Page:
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Anti-Ca²⁺ channel antibody attenuates Ca²⁺ currents and mimics cerebellar ataxia in vivo

Liao, Yaping Joyce, Safa, Parsa, Chen, Yi-Ren, Sobel, Raymond A., Boyden, Edward S., Tsien, Richard W.
Proceedings of the National Academy of Sciences of the United States of America 2008 v.105 no.7 pp. 2705-2710
antibodies, ataxia (disorder), calcium, calcium channels, lung neoplasms, mutation, neurons, pathogenesis, patients, phenotype, synaptic transmission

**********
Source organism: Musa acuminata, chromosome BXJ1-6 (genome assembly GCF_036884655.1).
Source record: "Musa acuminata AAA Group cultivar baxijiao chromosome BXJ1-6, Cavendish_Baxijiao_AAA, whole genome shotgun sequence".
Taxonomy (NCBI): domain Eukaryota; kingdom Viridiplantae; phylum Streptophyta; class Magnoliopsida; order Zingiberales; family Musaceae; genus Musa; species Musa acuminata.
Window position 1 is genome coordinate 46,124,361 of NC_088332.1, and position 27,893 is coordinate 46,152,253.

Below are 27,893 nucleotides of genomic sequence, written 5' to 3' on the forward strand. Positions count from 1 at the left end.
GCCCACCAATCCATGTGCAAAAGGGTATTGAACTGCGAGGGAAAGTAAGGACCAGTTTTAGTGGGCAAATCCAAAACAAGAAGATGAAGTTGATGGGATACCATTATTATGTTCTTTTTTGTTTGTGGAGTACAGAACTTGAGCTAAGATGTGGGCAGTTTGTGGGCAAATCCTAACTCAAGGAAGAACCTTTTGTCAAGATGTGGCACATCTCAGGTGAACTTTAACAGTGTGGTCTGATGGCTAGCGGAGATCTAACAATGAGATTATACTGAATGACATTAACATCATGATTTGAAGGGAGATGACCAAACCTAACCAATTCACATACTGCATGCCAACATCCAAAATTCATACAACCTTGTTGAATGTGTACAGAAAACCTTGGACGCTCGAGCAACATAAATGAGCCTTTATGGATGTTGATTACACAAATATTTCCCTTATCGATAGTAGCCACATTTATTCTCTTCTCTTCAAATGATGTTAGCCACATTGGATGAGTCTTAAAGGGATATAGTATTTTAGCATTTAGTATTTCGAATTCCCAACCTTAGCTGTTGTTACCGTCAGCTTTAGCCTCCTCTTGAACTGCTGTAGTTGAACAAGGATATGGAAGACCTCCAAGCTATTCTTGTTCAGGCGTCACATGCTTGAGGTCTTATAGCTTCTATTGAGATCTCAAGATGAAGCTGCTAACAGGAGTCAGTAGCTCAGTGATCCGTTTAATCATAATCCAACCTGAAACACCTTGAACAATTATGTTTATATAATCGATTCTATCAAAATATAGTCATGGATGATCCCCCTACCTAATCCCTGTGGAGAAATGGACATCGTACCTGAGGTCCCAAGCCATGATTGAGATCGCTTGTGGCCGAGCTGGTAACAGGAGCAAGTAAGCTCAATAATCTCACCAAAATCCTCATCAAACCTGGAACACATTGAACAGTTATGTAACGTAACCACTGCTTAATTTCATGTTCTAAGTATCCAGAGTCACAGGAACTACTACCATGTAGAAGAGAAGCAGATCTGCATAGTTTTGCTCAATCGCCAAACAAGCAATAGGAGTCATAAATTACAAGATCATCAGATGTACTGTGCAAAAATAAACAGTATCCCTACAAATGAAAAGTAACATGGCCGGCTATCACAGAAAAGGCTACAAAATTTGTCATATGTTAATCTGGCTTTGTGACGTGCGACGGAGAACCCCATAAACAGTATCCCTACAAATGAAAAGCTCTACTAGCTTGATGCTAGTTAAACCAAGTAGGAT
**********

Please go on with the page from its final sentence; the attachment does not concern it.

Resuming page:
Voltage-gated Ca²⁺ channels (VGCCs) are membrane proteins that determine the activity and survival of neurons, and mutations in the P/Q-type VGCCs are known to cause cerebellar ataxia. VGCC dysfunction may also underlie acquired peripheral and central nervous system diseases associated with small-cell lung cancer, including Lambert-Eaton myasthenic syndrome (LEMS) and paraneoplastic cerebellar ataxia (PCA). The pathogenic role of anti-VGCC antibody in LEMS is well established. Although anti-VGCC antibody is also found in a significant fraction of PCA patients, its contribution to PCA is unclear. Using a polyclonal peptide antibody against a major immunogenic region in P/Q-type VGCCs (the extracellular Domain-III S5-S6 loop), we demonstrated that such antibody was sufficient to inhibit VGCC function in neuronal and recombinant VGCCs, alter cerebellar synaptic transmission, and confer the phenotype of cerebellar ataxia. Our data support the hypothesis that anti-VGCC antibody may play a significant role in the pathogenesis of cerebellar dysfunction in PCA.